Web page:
The website, launched 15 years ago this month, hosted more than 13,000 ads from furries seeking friends, dates, or casual encounters within the fandom. Visitors are now directed to criticism of the bill from the Electronic Frontier Foundation, a digital rights organization.
Update 03/26/18: The message on Pounced.org has been updated. Users can now read a much more in-depth explanation of the motivation for the shut-down, and concerns over the meaning of the bill:
As previously covered, furry author Peter S. Beagle has been in the throes of the American court system for nearly two years now, fighting his former publishing agent Connor Cochran for damages and restitution for 15 causes of action including fraud, defamation, and elder abuse. I won't rehash all the details, but Cochran's history of sharp practice is long and appalling. Mr. Beagle deserves an end to these proceedings as quickly as due diligence will allow, but Cochran would rather drag things out in a war of attrition.
One example of the Conlan Press founder's meandering through convoluted legal roadblocks was his filing of a Motion for Judgment on the Pleadings, on the basis there were no issues of fact to support the allegations in not just one, or a few, but in all 15 causes of action. Initially given a tentative ruling on October 24, this was contested by Cochran. After arguing the matter, the tentative ruling was affirmed. The result? All but one of Mr. Beagle's causes of action were sustained.
At the end of April, I posted a Newsbyte regarding a charity art drive to benefit “lifelong furry” and renowned fantasy author Peter S. Beagle, in order to fund his legal costs and living expenses as he litigates a suit against his former agent.
That was the first I had heard of the troubles of The Last Unicorn’s author. Upon seeing that Uncle Kage had tweeted about this situation in 2016, however, I learned this suit had been going on for longer than I realized, and I took the time to look deeply into the situation.
What I found was horrifying, and the rabbit hole seemed to go deeper the more I looked. Today I'm going to go into more detail about this shameful situation, bringing it to light in the hopes that the more people who know, the more help Beagle will receive.
Get ready, this is gonna be a long ride. If you don't want to read every single detail, I implore you to scroll down to the "How you can help" section, or at least spread this message as far as you can. Beagle needs as many friends as he can get right now.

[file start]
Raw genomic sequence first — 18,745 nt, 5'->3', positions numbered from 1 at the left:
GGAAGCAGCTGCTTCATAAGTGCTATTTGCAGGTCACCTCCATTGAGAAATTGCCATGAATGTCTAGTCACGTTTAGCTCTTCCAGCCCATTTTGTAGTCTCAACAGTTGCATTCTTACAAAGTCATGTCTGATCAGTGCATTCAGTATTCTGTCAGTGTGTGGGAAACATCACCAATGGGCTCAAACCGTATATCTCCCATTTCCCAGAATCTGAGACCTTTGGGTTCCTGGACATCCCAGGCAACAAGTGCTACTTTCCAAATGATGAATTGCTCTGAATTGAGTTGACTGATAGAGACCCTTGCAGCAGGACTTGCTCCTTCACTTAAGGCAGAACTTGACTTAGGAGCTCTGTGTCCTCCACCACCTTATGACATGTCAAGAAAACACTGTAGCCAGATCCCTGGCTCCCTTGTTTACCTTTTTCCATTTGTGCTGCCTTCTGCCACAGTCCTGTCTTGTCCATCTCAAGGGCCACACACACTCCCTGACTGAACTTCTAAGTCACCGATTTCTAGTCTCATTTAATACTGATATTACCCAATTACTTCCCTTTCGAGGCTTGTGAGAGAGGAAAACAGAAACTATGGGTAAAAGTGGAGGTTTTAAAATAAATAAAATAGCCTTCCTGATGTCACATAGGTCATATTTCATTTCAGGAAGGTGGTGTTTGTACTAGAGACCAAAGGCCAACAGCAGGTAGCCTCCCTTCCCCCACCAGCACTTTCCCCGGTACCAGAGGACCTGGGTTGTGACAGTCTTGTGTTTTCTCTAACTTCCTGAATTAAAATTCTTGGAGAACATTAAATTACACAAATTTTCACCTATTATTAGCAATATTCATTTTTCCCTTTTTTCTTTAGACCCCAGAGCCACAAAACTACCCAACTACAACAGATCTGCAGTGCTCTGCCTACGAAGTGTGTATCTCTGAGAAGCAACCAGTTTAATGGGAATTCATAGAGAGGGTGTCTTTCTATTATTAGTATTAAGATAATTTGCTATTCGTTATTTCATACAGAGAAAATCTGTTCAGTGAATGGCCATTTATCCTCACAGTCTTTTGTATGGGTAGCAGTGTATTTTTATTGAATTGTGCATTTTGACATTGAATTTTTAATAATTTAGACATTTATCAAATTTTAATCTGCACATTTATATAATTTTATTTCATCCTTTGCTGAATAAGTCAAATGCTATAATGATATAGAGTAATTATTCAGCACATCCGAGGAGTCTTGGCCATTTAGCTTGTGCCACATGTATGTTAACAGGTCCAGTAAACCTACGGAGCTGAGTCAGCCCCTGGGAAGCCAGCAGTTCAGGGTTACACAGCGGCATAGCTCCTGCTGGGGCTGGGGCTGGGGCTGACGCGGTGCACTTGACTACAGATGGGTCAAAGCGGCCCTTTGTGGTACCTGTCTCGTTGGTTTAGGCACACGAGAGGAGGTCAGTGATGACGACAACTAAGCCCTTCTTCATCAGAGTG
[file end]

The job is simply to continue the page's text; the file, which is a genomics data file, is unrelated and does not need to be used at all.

Peter S. Beagle is suing his former agent for elder abuse, fraud, defamation, and breach of fiduciary duty, among other related allegations, which you can read in full here [PDF].
Are furry podcasts unsuitable for breakfast? FM listeners in Colorado sure thought so!
On the morning of April 5, Denver-area FM station KIFT 106.3 "The Lift" suffered a broadcast signal intrusion on a relay station serving a remote valley. Instead of Bruno Mars, listeners in Breckenridge, Colorado were treated to Paradox Wolf, Fayroe and friends.
Denver station KCNC-TV "CBS 4" contacted The Lift for an explanation, and were told they send programing from their studio to four transmitters via the Internet. Somehow, the Breckenridge repeater K258AS (99.5 FM) was compromised, and someone had spliced in Furcast Episode 224 in place of The Lift.
Thankfully, the primary FM and webcasts of both The Lift and Furcast.FM / XBN were unaffected, but a large amount of NSFW programming, including swearing, was broadcast without censorship for several hours, with The Lift's engineers unable to kill the studio/transmitter link remotely.
On FurCast's end, their server saw a gradual rise in connections to its podcast archive (used on its website and iOS and Android apps for listeners) from 06:00 AM EDT onwards, until they were able to temporarily disable access at 02:30 PM EDT. The archives have since come back online at a new address, with a long list of blocked IP addresses to prevent a recurrence.
These are the first two volumes of T.R. Brown’s Reflections series. Amazon.com has a special subcategory for them: Genetic Engineering Science Fiction. They should be required reading for every furry author who plans to write human-into-anthropomorphized-animal fiction. They are also good reading for everyone else.
The two are narrated by the protagonist, Todd Hershel. The setting is an unspecified future, but there are automatic/robot cars, artificial islands (“Libertarian Colonies”) for dissidents, personal computers that unfold from pocket-size, artificially-grown organ harvesting, references to a second American Civil War in the recent past and “the Vatican in exile” and bioengineered animal people grown for soldiers in wars. For legal reasons, these humanoid “neos” are required to look like the animals they are based upon.